It is testament to the power of post-run endorphins that at the time of making this pledge I hadn’t even entered the event, so wasn’t sure I’d even get a place.  Bad news, I was able to enter easily enough on returning home.  I have done so, and I have even ordered a map so I can hopefully do a recce.  I do want to do it, and I do hope that saying I will might increase the likelihood that I will do so, but I can’t lie, I am worried about it.  I’m just so slow, I don’t mind being last, but I don’t want to get lost or miss the cut off.  I might even go wild and try a bit of training in advance to improve my chances on the day.  It’s not that many weeks away though. Eek. What was  I thinking?  On the plus side, others made ambitious pledges too.  New York marathon 2017 anyone?  Norway 55km mountain run at unpronounceably named place? Win age category for The Trunce series 2017?  Hurrah! Aren’t we fabulous!  Maybe I’ve got off quite lightly, all things considered…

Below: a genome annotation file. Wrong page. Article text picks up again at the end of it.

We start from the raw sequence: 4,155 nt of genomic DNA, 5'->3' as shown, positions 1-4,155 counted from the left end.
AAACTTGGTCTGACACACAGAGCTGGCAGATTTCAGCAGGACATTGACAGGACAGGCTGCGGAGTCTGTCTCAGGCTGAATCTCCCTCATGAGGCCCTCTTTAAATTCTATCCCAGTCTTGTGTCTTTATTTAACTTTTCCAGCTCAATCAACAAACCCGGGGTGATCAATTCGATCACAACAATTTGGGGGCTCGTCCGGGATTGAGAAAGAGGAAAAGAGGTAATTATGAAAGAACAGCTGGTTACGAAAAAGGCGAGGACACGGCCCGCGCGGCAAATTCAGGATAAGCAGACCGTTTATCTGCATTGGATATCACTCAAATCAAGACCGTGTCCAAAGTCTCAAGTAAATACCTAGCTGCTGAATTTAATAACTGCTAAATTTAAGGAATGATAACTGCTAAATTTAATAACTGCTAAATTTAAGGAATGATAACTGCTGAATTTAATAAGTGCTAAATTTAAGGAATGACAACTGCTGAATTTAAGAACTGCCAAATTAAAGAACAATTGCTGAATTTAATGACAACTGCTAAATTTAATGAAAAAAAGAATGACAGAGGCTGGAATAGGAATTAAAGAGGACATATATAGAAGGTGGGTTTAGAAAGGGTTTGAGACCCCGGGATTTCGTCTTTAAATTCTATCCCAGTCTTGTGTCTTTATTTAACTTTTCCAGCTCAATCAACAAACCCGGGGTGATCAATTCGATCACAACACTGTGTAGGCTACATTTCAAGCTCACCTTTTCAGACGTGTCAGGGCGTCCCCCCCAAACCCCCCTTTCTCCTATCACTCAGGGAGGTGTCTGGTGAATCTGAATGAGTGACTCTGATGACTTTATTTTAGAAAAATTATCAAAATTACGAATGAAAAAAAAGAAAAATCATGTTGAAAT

No sooner had pledges been made and almost instantly regretted, we all as one decided it was time to move out of the sun and recommence our lives (if it is possible to really live outside the cheery protective bubble of a parkrun crowd).  As we departed, we realised that Geronimo was not the only Giraffe present today. She shyly went across to meet her fellow African even-toed ungulate mammal, tallest living terrestrial animal and largest ruminant.  I think she may have been a bit over-whelmed to be honest, but you have to concede Endcliffe Park is doing well as a giraffe friendly venue, what with the Round Sheffield Run of a couple of weeks ago and now this.  Also, the lovely Mr Pullin whose inflatables we were so admiring, told me he has his very own version of Geronimo, which he finds most excellent for protecting his assets when cavorting whilst otherwise unclothed.  Good to know.  I’m not sharing whether or not I will or have tried this for myself, though I’m inclined to think I’m less helpfully configured in relation to ensuring I maintain decency with only a giraffe for protection.  I’m not posting further photos on this topic.